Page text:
The Orbiting Carbon Observatory, a $273 million satellite that would have collected measurements of carbon dioxide (CO2) in Earth’s atmosphere to help better forecast the climate impacts of changes in CO2 levels, crashed about three minutes after launch, reports NASA. Researchers say the accident is a major setback for science.
“NASA’s Orbiting Carbon Observatory satellite failed to reach orbit after its 4:55 a.m. EST liftoff Tuesday from California’s Vandenberg Air Force Base,” said NASA in a statement.
NASA’s Orbiting Carbon Observatory and its Taurus booster lift off from Vandenberg Air Force Base. A contingency was declared a few minutes later. Image credit: Orbital Sciences Corporation
NASA says preliminary indications are that the fairing vehicle — the clamshell structure that encapsulates and protects the satellite as it travels through the atmosphere — failed to separate. The weight of the fairing caused the rocket and the satellite to crash into the sea near Antarctica about three minutes later.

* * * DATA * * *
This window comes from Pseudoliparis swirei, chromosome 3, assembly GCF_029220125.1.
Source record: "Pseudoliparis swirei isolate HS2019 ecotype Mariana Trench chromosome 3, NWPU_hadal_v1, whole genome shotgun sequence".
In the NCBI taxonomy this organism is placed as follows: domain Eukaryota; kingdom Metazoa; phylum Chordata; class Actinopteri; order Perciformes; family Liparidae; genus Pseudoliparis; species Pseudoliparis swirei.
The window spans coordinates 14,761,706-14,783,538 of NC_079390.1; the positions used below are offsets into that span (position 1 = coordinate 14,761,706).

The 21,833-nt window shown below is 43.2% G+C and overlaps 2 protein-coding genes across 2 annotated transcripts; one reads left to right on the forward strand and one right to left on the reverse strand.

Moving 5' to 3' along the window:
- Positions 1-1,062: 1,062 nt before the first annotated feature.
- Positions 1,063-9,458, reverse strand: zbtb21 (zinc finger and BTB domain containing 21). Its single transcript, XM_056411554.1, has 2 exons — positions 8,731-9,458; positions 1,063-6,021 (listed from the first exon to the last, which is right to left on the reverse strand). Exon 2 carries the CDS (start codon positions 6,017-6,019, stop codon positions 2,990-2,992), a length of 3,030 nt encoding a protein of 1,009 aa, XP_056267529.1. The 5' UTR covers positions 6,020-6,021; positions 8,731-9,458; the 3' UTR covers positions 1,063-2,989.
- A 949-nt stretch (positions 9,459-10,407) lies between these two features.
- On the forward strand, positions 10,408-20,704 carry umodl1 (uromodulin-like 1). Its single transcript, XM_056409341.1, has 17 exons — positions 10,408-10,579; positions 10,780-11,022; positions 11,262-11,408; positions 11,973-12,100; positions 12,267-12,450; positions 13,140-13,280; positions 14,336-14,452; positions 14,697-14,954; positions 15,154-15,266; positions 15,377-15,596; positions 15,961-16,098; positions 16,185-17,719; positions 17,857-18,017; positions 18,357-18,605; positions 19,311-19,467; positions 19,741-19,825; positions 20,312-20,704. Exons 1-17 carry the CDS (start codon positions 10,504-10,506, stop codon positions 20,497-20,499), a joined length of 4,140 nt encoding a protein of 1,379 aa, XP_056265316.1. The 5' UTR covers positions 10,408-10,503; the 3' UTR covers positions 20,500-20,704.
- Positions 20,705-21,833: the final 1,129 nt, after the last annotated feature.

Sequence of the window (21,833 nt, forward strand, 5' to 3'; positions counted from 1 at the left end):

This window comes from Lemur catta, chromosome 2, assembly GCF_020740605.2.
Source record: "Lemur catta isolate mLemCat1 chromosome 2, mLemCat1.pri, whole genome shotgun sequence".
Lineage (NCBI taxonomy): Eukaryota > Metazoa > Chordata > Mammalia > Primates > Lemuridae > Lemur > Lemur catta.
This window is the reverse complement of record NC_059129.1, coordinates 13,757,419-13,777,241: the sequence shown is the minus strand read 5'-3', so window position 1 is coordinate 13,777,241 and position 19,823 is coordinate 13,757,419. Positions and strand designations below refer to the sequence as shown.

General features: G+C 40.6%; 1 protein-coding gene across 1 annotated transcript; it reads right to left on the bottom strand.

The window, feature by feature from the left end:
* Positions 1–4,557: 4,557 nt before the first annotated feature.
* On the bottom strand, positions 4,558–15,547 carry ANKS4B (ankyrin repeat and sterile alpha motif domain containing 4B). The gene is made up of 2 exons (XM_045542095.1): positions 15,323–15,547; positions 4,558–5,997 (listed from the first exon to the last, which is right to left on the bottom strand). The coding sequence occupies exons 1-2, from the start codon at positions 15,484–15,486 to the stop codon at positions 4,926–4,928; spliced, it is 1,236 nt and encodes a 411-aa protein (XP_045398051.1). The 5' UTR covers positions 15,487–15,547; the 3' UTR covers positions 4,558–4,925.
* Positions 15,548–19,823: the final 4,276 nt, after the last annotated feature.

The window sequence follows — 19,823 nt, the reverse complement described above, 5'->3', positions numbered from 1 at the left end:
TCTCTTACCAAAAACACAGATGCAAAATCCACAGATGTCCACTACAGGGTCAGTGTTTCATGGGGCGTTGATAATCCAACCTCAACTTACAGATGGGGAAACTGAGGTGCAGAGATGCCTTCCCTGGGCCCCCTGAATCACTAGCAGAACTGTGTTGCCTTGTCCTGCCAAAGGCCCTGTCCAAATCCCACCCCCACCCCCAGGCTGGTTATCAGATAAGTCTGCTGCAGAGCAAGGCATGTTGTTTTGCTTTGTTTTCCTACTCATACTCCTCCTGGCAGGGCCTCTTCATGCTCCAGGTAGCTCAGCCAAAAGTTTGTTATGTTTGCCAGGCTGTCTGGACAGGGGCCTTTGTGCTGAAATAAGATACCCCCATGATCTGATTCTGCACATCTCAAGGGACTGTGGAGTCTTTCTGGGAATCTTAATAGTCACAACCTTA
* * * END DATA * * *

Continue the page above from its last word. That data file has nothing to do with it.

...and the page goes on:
“Our whole team at a very personal level are disappointed,” said John Brunschwyler of Orbital Sciences Corporation at a news conference. “We are very upset with the results.”
“For the scientific community it’s a huge disappointment. There was such anticipation of this groundbreaking spacecraft that could measure the [climate change] issue on the front of our newspapers — it took a long time to get here.”
Last month, Japan successfully launched the world’s first greenhouse gas emissions monitoring satellite.